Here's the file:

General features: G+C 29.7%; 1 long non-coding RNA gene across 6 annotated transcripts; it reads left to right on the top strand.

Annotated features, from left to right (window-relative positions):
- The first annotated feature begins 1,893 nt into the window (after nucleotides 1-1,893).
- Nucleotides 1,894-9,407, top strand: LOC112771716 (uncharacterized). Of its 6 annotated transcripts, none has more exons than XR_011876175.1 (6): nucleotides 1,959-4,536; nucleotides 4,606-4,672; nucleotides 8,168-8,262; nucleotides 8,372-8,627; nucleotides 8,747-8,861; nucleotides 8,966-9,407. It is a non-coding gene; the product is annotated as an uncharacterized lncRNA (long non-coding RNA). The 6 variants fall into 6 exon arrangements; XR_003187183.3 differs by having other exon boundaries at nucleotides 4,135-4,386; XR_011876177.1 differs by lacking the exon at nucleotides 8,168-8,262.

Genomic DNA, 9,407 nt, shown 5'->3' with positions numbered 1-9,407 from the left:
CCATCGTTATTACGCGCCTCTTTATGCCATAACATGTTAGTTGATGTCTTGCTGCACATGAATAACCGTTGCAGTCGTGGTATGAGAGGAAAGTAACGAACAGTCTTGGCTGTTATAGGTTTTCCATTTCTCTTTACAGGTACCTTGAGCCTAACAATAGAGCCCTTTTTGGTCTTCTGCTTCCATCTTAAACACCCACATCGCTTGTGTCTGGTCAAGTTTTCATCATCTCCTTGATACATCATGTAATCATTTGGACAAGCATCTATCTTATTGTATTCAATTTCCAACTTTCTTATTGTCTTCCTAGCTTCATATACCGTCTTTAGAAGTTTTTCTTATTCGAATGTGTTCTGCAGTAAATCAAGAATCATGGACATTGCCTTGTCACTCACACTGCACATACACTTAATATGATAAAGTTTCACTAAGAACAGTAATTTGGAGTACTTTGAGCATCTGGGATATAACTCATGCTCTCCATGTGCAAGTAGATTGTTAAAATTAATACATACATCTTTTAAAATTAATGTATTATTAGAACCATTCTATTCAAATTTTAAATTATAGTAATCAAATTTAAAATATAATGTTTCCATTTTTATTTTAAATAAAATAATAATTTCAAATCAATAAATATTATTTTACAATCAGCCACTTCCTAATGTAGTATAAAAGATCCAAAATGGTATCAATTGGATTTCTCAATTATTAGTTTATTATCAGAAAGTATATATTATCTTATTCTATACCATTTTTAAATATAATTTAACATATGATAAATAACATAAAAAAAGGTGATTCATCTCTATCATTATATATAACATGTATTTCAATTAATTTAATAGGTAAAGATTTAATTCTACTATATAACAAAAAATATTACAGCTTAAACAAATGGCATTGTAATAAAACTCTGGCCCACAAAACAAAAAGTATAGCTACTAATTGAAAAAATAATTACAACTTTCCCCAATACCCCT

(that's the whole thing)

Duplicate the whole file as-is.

General features: G+C 29.7%; 1 long non-coding RNA gene across 6 annotated transcripts; it reads left to right on the top strand.

Annotated features, from left to right (window-relative positions):
- The first annotated feature begins 1,893 nt into the window (after nucleotides 1-1,893).
- Nucleotides 1,894-9,407, top strand: LOC112771716 (uncharacterized). Of its 6 annotated transcripts, none has more exons than XR_011876175.1 (6): nucleotides 1,959-4,536; nucleotides 4,606-4,672; nucleotides 8,168-8,262; nucleotides 8,372-8,627; nucleotides 8,747-8,861; nucleotides 8,966-9,407. It is a non-coding gene; the product is annotated as an uncharacterized lncRNA (long non-coding RNA). The 6 variants fall into 6 exon arrangements; XR_003187183.3 differs by having other exon boundaries at nucleotides 4,135-4,386; XR_011876177.1 differs by lacking the exon at nucleotides 8,168-8,262.

Genomic DNA, 9,407 nt, shown 5'->3' with positions numbered 1-9,407 from the left:
CCATCGTTATTACGCGCCTCTTTATGCCATAACATGTTAGTTGATGTCTTGCTGCACATGAATAACCGTTGCAGTCGTGGTATGAGAGGAAAGTAACGAACAGTCTTGGCTGTTATAGGTTTTCCATTTCTCTTTACAGGTACCTTGAGCCTAACAATAGAGCCCTTTTTGGTCTTCTGCTTCCATCTTAAACACCCACATCGCTTGTGTCTGGTCAAGTTTTCATCATCTCCTTGATACATCATGTAATCATTTGGACAAGCATCTATCTTATTGTATTCAATTTCCAACTTTCTTATTGTCTTCCTAGCTTCATATACCGTCTTTAGAAGTTTTTCTTATTCGAATGTGTTCTGCAGTAAATCAAGAATCATGGACATTGCCTTGTCACTCACACTGCACATACACTTAATATGATAAAGTTTCACTAAGAACAGTAATTTGGAGTACTTTGAGCATCTGGGATATAACTCATGCTCTCCATGTGCAAGTAGATTGTTAAAATTAATACATACATCTTTTAAAATTAATGTATTATTAGAACCATTCTATTCAAATTTTAAATTATAGTAATCAAATTTAAAATATAATGTTTCCATTTTTATTTTAAATAAAATAATAATTTCAAATCAATAAATATTATTTTACAATCAGCCACTTCCTAATGTAGTATAAAAGATCCAAAATGGTATCAATTGGATTTCTCAATTATTAGTTTATTATCAGAAAGTATATATTATCTTATTCTATACCATTTTTAAATATAATTTAACATATGATAAATAACATAAAAAAAGGTGATTCATCTCTATCATTATATATAACATGTATTTCAATTAATTTAATAGGTAAAGATTTAATTCTACTATATAACAAAAAATATTACAGCTTAAACAAATGGCATTGTAATAAAACTCTGGCCCACAAAACAAAAAGTATAGCTACTAATTGAAAAAATAATTACAACTTTCCCCAATACCCCT